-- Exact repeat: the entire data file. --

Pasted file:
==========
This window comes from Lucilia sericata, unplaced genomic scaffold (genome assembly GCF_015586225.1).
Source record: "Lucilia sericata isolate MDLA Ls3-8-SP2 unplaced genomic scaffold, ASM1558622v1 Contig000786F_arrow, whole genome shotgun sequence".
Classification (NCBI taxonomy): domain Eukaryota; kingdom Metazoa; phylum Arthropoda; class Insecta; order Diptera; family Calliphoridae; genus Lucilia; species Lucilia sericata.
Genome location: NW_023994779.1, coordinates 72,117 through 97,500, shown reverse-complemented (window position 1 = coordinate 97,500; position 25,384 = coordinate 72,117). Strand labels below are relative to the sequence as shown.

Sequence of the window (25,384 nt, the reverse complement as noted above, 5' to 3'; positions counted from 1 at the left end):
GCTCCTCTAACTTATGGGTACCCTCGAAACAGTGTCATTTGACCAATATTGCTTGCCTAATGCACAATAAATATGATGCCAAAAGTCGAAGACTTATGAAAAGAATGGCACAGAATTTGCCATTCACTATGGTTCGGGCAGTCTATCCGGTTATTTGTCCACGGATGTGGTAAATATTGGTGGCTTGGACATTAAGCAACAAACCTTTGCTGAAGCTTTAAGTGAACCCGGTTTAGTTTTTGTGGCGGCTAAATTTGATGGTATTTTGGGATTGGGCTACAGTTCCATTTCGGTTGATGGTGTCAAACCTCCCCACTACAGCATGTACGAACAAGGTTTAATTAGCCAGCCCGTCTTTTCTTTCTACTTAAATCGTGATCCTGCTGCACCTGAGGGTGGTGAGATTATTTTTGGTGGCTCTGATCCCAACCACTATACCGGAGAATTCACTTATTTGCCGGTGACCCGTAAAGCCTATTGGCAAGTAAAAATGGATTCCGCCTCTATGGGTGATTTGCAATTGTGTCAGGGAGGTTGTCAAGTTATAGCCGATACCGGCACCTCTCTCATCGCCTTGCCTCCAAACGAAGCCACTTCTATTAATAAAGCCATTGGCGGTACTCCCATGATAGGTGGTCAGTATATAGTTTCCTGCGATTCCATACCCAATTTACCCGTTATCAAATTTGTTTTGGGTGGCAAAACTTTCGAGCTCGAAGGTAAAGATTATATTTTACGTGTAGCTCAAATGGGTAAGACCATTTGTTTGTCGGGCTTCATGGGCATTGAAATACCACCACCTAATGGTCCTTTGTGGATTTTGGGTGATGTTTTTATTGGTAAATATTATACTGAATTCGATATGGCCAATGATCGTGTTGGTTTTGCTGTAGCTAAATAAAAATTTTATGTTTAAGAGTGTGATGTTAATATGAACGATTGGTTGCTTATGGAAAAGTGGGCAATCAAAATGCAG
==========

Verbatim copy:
This window comes from Lucilia sericata, unplaced genomic scaffold (genome assembly GCF_015586225.1).
Source record: "Lucilia sericata isolate MDLA Ls3-8-SP2 unplaced genomic scaffold, ASM1558622v1 Contig000786F_arrow, whole genome shotgun sequence".
Classification (NCBI taxonomy): domain Eukaryota; kingdom Metazoa; phylum Arthropoda; class Insecta; order Diptera; family Calliphoridae; genus Lucilia; species Lucilia sericata.
Genome location: NW_023994779.1, coordinates 72,117 through 97,500, shown reverse-complemented (window position 1 = coordinate 97,500; position 25,384 = coordinate 72,117). Strand labels below are relative to the sequence as shown.

Sequence of the window (25,384 nt, the reverse complement as noted above, 5' to 3'; positions counted from 1 at the left end):
GCTCCTCTAACTTATGGGTACCCTCGAAACAGTGTCATTTGACCAATATTGCTTGCCTAATGCACAATAAATATGATGCCAAAAGTCGAAGACTTATGAAAAGAATGGCACAGAATTTGCCATTCACTATGGTTCGGGCAGTCTATCCGGTTATTTGTCCACGGATGTGGTAAATATTGGTGGCTTGGACATTAAGCAACAAACCTTTGCTGAAGCTTTAAGTGAACCCGGTTTAGTTTTTGTGGCGGCTAAATTTGATGGTATTTTGGGATTGGGCTACAGTTCCATTTCGGTTGATGGTGTCAAACCTCCCCACTACAGCATGTACGAACAAGGTTTAATTAGCCAGCCCGTCTTTTCTTTCTACTTAAATCGTGATCCTGCTGCACCTGAGGGTGGTGAGATTATTTTTGGTGGCTCTGATCCCAACCACTATACCGGAGAATTCACTTATTTGCCGGTGACCCGTAAAGCCTATTGGCAAGTAAAAATGGATTCCGCCTCTATGGGTGATTTGCAATTGTGTCAGGGAGGTTGTCAAGTTATAGCCGATACCGGCACCTCTCTCATCGCCTTGCCTCCAAACGAAGCCACTTCTATTAATAAAGCCATTGGCGGTACTCCCATGATAGGTGGTCAGTATATAGTTTCCTGCGATTCCATACCCAATTTACCCGTTATCAAATTTGTTTTGGGTGGCAAAACTTTCGAGCTCGAAGGTAAAGATTATATTTTACGTGTAGCTCAAATGGGTAAGACCATTTGTTTGTCGGGCTTCATGGGCATTGAAATACCACCACCTAATGGTCCTTTGTGGATTTTGGGTGATGTTTTTATTGGTAAATATTATACTGAATTCGATATGGCCAATGATCGTGTTGGTTTTGCTGTAGCTAAATAAAAATTTTATGTTTAAGAGTGTGATGTTAATATGAACGATTGGTTGCTTATGGAAAAGTGGGCAATCAAAATGCAG